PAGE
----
Wirecast Wirecast ($495) has been around for years and has come a long way in the last few months as Facebook Live has exploded in popularity. The interface is a little more intuitive than OBS, but still requires some setup and experimentation.
Adobe Spark Video is an elegant, easy-to-use tool for creating animated videos that tell a story. It’s available as a browser-based cloud app or as an iOS app. You can get it as a single app or install the 3-in-1 tool to access the Spark Post and Spark Page companion apps too.
What’s great about Spark Video is that it’s quick. You can create a compelling animated video story in just minutes without any design experience, and work on your project from anywhere. As a cloud-based tool, your progress is saved and synced automatically, so you can work on it on mobile or desktop whenever creative inspiration strikes.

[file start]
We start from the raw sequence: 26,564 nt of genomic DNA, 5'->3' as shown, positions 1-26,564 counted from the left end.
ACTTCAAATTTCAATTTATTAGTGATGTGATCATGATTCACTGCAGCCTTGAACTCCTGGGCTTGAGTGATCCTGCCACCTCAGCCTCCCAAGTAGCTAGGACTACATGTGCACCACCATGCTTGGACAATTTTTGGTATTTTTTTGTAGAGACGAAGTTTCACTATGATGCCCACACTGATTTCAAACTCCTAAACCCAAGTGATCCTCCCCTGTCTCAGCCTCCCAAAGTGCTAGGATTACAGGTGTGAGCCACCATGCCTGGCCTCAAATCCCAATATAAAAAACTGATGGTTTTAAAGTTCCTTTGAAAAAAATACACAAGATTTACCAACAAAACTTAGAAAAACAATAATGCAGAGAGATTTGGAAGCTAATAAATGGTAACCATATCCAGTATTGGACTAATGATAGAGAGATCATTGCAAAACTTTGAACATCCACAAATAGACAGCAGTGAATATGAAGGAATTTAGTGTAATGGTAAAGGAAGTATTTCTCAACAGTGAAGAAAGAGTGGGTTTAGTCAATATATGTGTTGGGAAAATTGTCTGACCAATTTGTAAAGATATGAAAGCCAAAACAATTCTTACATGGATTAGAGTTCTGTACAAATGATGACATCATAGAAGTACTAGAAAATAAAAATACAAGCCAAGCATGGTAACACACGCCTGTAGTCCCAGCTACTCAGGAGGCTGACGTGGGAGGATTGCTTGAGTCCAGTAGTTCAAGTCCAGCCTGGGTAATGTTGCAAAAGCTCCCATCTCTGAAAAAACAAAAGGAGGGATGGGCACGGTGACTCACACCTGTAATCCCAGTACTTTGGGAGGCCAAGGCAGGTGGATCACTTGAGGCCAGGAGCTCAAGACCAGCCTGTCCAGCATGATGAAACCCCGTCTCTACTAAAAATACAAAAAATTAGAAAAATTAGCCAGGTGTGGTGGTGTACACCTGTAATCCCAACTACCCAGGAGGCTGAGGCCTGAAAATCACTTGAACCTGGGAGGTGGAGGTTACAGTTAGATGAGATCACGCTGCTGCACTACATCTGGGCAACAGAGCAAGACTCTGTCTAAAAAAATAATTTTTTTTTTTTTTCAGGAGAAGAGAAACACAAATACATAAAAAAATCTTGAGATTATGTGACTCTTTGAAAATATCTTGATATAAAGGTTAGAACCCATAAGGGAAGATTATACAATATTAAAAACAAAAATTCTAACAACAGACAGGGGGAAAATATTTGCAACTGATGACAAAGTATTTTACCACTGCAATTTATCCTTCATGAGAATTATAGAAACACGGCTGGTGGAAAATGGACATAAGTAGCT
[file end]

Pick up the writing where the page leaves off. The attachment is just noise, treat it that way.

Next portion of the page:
Now let’s look at a tool that’s similar to Adobe Spark, but gives you more flexibility over your content. Animoto is an affordable, cloud-based tool that offers an assortment of choices and customizations to create a one-of-a-kind video to tell your brand’s story.
This tool gives you a little more control than Adobe Spark Video. You can start with a blank canvas (choosing your own colors, styles, and frames to more closely match your brand) or adapt one of the tool’s wide variety of templates.
YouTube Director is a revolutionary tool to create video ads for business. Geared toward small local businesses, it’s a foolproof way to tell a compelling story in a short format.